UK Poker Players Could Be Taxed If Game Deemed To Be Of Skill

UK Poker Players Could Be Taxed If Game Deemed To Be Of Skill March 25, 2015 March 25, 2015 Tim Glocks
Posted on  Mar 25, 2015 | Updated on  Mar 25, 2015 by Tim Glocks

UK PokerAs the popularity of poker grows across the world, a number of well known personalities from the poker community are looking to change the image of poker and promote it as a game of skill. Alex Dreyfus, the CEO of the Global Poker Index (GPI) has made it one of his goals to change the global image of poker from being a game of luck to being a game of skill.

A group of researchers recently decided to study over 450 million player hands which they derived from a 12 month database of online poker games. Researches poured over these player hands and concluded that the top 10% of poker players during a six month period had a better probability of finishing within the same ranking during the next six months.

The study was carried out by the University of Nottingham who collaborated with VU University in Amsterdam and Erasmus University in Rotterdam. These analysts concluded that poker players who finished in the top 1% during the first half of the year were 12 times more likely to finish in the same position during the second half of the year. Analysts conclude that to get such consistent results over a long term period requires more skill than luck.

If Poker is deemed to be a game of skill, then the UK Government will be in a position to levy taxes on the prize money that UK poker players make. Victoria Coren Mitchell was the one of the top professional poker players in the UK and made well over a £1.5m. She has received numerous awards including recently at the Fifth Annual British Poker Awards recognizing her commitment and skills in dominating the UK poker market but did not have to pay high taxes on her winnings.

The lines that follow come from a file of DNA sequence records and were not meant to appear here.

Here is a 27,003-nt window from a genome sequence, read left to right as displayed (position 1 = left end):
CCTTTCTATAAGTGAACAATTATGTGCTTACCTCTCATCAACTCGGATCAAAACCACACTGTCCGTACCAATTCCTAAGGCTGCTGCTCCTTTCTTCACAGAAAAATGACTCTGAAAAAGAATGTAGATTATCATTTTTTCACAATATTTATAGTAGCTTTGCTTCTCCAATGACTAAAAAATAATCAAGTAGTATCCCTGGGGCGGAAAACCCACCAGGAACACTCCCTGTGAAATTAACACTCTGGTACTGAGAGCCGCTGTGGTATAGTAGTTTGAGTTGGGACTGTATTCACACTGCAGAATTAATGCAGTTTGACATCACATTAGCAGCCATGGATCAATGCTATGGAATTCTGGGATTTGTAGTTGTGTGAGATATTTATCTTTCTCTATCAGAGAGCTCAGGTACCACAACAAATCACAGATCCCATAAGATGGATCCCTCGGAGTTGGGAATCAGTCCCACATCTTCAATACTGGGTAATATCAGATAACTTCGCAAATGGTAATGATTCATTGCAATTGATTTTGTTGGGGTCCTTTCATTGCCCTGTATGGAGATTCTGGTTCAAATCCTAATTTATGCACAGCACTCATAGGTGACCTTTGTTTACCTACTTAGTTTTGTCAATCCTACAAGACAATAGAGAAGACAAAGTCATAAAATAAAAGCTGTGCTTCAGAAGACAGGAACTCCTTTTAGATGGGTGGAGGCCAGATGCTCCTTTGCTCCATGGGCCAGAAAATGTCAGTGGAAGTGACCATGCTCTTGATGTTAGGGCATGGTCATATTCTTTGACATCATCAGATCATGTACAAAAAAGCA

In a statement, Dr Dennie van Dolder, of the University of Nottingham’s School of Economics said

‘It’s up to legislators to decide whether the role of chance diminishes fast enough for poker to be considered a game of skill. If so then our findings represent both good and bad news for players. ‘The good news is they’ll have the satisfaction of knowing the game they love is recognized as requiring real skill. ‘The bad news is that one day they might have to start handing some of their winnings to the taxman if the policymaking community takes notice of findings like ours

Tim GlocksAuthor

Tim Glocks is a retired professor, he currently contributes to Tim enjoys playing poker and has taken it up as a hobby since his retirement. He has taken part in many online tournaments and has become a veteran in a short space of time. Visit Tim’s google + page here